After its first summer feeding hundreds of kids in Centre and Clearfield counties, the Travelin’ Table — a mobile food delivery and educational program — is bringing its anti-hunger mission to local schools.
The bus — covered in an array of fruits and vegetables — is hard to miss and is the newest addition to the Moshannon Valley YMCA’s anti-hunger programs. Last week, the bus visited Our Lady of Victory Catholic School in State College. For a three-day programming event, students toured the bus, learned about nutrition and tasted foods they might not have even seen before.
“We wanted to give these kids the opportunity to taste fruits that some of them may have never had,” Moshannon Valley YMCA Executive Director Mel Curtis said. “In other words, we did kiwi berries, something that I never heard of, and we wanted to give them an idea of how important fruit is to their daily supplements of what they need to be eating.”
The Travelin’ Table came to life through a partnership between the YMCA and CenClear Child Services. Its network has grown to include Penn State Health Medical Group, Central Pennsylvania Food Bank, AmeriHealth Caritas, the Department of Education and the United States Department of Agriculture. The bus was one of six national recipients of No Kid Hungry’s Innovation Acceleration Award.
Students were able to sample a variety of fruits and listen to Curtis talk about the importance of eating a well-rounded diet. In addition to the nutrition component, kids learned about the Travelin’ Table and its feeding initiatives.
“They had a great time, I think, and kids want to learn,” Curtis said. “And actually, we’re trying to get the kids to understand some of the issues that communities are facing and potential ways that they could help out.”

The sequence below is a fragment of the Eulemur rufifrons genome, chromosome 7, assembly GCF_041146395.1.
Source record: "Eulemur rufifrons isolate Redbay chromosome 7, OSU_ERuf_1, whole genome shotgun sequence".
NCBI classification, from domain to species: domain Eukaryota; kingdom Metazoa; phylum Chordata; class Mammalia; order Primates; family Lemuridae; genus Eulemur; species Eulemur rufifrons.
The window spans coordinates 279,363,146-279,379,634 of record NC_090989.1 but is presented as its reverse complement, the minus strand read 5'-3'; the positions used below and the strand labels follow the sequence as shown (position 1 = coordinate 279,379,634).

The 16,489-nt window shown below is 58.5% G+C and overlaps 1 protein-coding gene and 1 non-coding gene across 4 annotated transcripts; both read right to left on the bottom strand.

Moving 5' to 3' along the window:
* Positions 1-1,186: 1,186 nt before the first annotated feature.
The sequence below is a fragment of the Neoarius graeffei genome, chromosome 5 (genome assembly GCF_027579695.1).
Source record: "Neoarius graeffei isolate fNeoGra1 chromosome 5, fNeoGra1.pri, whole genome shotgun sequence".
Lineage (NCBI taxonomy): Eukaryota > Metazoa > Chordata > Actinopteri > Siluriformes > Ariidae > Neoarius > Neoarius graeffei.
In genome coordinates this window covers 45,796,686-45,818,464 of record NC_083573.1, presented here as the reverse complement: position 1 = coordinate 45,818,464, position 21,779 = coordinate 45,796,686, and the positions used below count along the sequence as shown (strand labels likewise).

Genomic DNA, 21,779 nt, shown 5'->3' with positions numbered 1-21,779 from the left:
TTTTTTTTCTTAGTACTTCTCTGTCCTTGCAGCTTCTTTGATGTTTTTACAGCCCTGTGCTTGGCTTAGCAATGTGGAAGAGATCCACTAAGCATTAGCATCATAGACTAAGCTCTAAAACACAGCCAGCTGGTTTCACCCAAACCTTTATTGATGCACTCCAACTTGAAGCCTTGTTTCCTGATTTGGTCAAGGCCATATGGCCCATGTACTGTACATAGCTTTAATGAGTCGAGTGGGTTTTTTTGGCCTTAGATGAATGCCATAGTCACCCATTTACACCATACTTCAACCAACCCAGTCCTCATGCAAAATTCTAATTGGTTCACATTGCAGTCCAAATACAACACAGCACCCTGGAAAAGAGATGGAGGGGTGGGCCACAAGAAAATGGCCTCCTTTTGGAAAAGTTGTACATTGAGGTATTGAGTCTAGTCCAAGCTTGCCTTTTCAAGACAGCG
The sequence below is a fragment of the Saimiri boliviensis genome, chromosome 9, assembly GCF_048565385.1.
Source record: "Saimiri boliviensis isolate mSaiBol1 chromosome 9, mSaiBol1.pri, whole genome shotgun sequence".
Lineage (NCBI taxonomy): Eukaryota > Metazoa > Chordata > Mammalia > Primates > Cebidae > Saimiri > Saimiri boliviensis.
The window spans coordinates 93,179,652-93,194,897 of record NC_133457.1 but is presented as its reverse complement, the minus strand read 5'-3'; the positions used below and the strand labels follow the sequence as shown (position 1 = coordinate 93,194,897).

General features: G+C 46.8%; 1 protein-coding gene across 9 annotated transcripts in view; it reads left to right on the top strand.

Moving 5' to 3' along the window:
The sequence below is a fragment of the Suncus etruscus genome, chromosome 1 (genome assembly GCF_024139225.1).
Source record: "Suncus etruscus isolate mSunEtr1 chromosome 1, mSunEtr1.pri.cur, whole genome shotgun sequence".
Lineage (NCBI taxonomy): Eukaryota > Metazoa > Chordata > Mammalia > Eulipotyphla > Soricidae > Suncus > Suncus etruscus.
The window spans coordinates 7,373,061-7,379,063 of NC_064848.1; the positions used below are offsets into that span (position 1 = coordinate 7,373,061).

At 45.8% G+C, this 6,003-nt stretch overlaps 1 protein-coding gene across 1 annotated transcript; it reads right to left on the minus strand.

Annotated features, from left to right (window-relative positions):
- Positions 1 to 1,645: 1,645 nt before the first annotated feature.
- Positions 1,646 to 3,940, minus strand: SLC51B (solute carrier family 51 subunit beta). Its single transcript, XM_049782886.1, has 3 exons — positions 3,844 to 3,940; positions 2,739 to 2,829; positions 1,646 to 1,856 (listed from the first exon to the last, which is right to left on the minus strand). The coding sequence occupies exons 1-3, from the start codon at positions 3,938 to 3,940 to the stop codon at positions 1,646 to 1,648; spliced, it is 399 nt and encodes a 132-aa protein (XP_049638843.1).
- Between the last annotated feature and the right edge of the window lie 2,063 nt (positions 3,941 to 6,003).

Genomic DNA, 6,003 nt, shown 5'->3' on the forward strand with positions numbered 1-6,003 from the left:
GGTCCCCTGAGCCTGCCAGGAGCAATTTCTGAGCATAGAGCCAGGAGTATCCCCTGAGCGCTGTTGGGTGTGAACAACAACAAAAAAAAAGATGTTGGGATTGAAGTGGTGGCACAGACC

Data compiled by the Central Pennsylvania Food Bank reports that 58% of families, 29% of children and 13% of seniors experience food insecurity. Out of its 27 counties served, there are more than 140,000 people in need each month.
Equipped with a full-size kitchen and storage facilities, the Travelin’ Table serves rural communities in Centre and Clearfield counties during the summer, feeding 500-600 kids per day through the mobile service and the YMCA’s 24 feeding sites. But Curtis didn’t want the bus to stop running when summer ended. In addition to the YMCA’s Backpack Weekend Food Program — a weekly program where students receive a backpack of food each Friday — the Travelin’ Table will continue to visit local schools and offer cooking lessons and nutritional classes.
“All schools have families in need, sometimes it is a temporary situation, a loss of job or medical emergency,” OLV Principal Samantha Weakland wrote in an email. “Other times, it is a set of circumstances that will impact a family. At OLV, we have some in need too.”
Although OLV does not participate in the backpack program, Weakland said the school operates an “Angel Fund” to help support families in need and offers free and reduced lunches to students.
Every year, middle school students choose a service group and organize a school-wide and grade-wide project to participate in, such as collecting donations for local food banks. Weakland said the Travelin’ Table program gave kids a new perspective to learn about hunger awareness.
“The students enjoyed tasting the fresh fruits the Travelin’ Table brought,” Weakland wrote in an email. “Prior to the tasting, the students discussed the service that the Travelin’ Table provides and then reflected on the fact that some children may not have much to eat once they go home from school.”
Curtis said middle school students are already able to volunteer with the backpack and feeding programs.
“I think if they’re given the opportunity and they can do something, they’re excited about it,” Curtis said. “They want to be part of something.”